STEP #3: Create an Inventory Update Formula for sharing information.
A smart template. Create a flow which the entire team can follow in emails, voicemails, newsletters and at live meetings. An Inventory Update Formula looks like this:
- Highlight the Good
- Boldly display the Bad, including the causes
- Provide Warning on upcoming issues and potential problems
- Educate during every update
- Ask Questions and welcome input
Sven: You know that formula might appear really simple and basic, but it works. It provides the important position that states, “We have victories from past work. We know about our issues and the causes. We have deployed plans for improvement. And we want to help you avoid upcoming problems through our insight and knowledge.”
When the company sees that we have clearly taken responsibility, even when things are not perfect, their respect level grows. By inviting more questions and not simply deflecting and trying to escape, you actually elevate the department.
Todd: So the first 3 steps are very much going in a new direction. These are plays from an offensive coordinator. I would imagine that once you rally the team in this direction, it becomes much easier to continue playing offense?
Dan: Yes, it does become easier. The ball is rolling. Next, as you start to master that formula, you put that formula to work as often as possible.
STEP #4: Go tell your story!
Switch from avoiding meetings to requesting invitations to meetings. Ask to speak at each meeting in each department. Use the formula. As you create this information, use it as often as possible.
Dan: Sven, in your mind… Who goes to these sessions?
Sven: I have two main thoughts on that.
Everyone on the team needs to be on the rotation in attending these meetings. They all need to represent and they all need experience speaking.
I suggest always going in as a group of at least two. Show strength and a sense of team by going in and sharing with a one-two punch.
Perhaps one of you provides an update on the team in general, and the other gets into the numbers. It shows unity and strength. It also makes it much easier for each team member.
At first, it might always include your team leader or team champion; but over time, it can probably be any combination.
Todd: Guys, I can picture the impact, but how do you prepare your team for this?
Sven: Ah, you must be wondering about Step 5…
STEP #5: Teach the team to shine.
You have to teach the team to speak in public and teach them to deliver the message. Don’t protect your team from these situation. Prepare them for these situations.
Nothing improves the confidence of a person or team more than equipping them and showing that they are capable of a great presentation. Teach them to prepare and present a short, but strong presentation.
Dan: We have seen individuals and teams transformed by this one area of development. Lots of testimonies here.
Gather the team for training. They will hate it at first. Teach them how to create a presentation and how to prepare for a great presentation. Their first one may be terrible, but they will grow quickly. Let them push each other from fair to good to great. Then have them keep getting back together to present to each other every couple of weeks.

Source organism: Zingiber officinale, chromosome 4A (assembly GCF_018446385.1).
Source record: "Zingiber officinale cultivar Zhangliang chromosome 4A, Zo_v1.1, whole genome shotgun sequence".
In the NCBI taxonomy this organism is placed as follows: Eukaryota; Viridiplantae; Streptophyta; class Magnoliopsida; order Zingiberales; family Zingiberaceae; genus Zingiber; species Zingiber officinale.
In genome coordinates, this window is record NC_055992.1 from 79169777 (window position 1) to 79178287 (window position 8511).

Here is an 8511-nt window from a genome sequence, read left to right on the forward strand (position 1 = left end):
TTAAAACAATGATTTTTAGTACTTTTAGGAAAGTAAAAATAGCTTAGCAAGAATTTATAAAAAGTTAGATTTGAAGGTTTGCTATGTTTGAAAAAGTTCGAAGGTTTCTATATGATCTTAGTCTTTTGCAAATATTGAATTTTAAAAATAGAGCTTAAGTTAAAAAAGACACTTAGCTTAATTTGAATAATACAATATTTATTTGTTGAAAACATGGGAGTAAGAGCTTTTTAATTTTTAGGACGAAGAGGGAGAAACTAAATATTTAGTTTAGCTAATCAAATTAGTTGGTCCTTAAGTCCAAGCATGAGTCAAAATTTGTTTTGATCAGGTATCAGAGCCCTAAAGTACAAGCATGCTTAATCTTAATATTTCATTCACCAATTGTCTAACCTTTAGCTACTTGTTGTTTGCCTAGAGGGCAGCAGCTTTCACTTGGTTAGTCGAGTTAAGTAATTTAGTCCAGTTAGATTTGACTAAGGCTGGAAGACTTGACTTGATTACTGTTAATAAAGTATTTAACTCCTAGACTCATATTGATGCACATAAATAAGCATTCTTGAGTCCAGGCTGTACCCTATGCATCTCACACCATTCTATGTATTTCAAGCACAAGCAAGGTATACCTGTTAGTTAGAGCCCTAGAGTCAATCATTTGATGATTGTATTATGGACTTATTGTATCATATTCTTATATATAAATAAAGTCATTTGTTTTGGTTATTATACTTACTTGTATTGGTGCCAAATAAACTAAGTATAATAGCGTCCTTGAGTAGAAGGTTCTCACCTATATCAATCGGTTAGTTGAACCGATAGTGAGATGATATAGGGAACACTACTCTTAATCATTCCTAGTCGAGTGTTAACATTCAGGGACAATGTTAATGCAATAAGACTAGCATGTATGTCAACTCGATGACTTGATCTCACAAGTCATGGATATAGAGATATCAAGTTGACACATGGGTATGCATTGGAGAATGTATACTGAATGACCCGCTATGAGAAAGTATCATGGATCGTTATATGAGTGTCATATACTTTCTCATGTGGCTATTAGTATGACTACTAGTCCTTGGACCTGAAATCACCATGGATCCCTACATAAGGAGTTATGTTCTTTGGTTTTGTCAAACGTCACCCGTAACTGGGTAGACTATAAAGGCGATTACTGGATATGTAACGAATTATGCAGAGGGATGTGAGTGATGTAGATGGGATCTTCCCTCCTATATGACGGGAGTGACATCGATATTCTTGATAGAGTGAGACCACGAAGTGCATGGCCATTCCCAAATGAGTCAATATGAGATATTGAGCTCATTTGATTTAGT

Before you know it, they will be the best group in the company. They will be asked to lead meetings as if they have a special gift which others don’t have.
Todd: Great advice. Game-changing.
So live meetings are a great opportunity. What other events or formats can you use? What’s the next step?
STEP #6: Put your new brand to work through media.
Dan: Smart email and newsletter updates can be a great opportunity to do this.
Think about it. You want to enhance the brand of the team, right? What about starting with a weekly update email template that looks professional, and even reinforce the name and mission of the team? Something like…
Acme Supply Inventory Update:
World-class service with a passion for financial success
Make the email template very visually friendly with infographics and helpful info. Remember, it is a chance to highlight good and bad while educating along the way.
Sven: Also, make it fun and unpredictable.
Highlight some interesting fact each week, or something about one of the new or current team members. Don’t make it long or boring or confusing, or else they won’t open it the next time.
Have a professional create the template and then execute with that.
Now you are executing a very diverse offense. If you do this well, others in the company will want to mimic you.
Todd: So now I picture an atmosphere in every retail and wholesale organization where the inventory team is playing offense. What else can inventory teams use to guarantee success when they start making these changes?
Dan: Well, there is a big one, and we mentioned it up front. Step 7 might pay the most dividends.
STEP #7: Work hard to become the central point of data analytics and information.
With these opportunities to share and educate, supply chain analytics changes everything.
Inventory teams have great supply chain data, and can now turn data into stories which all of the partner departments need to see. Every meeting, email and newsletter is a chance to show interesting facts and suggest action. An offensive moment.
As teams do this, others will start to approach them for more data and more insight.
Sven: Yes. I have been able to watch this very closely for several years. Every department in the company realizes that the inventory team has the data analytics and knows how to create easy-to-read planning dashboards. They become the source.
We have seen many new supply chain analytics departments born out of the success of the inventory team and their data work. As this happens, it continues to elevate the inventory team and put them in the center of the organization in the eyes of the company.
Once an inventory team starts playing offense like this, they will never really have to play defense again.
Todd: Very interesting insight into how some of those departments have moved from worst to first. The plan and the steps make sense.
So guys, let me summarize those 3 themes again that support these steps:
- To stop playing defense, you need to start playing offense, by being out front and proactive.
- You need to become the center and the source of data/information. By proactively sharing supply chain analytics and insight, the company will start to come to you as the leaders.
- You need to educate the company. Use every meeting, email and piece of data and turn it into education for the rest of the organization.
Hey, thanks to our two Offensive Coordinators! These 7 steps should be very helpful to our listeners. For more great supply chain podcasts and practical supply chain planning strategies, be sure to subscribe to PlanningPosts right now.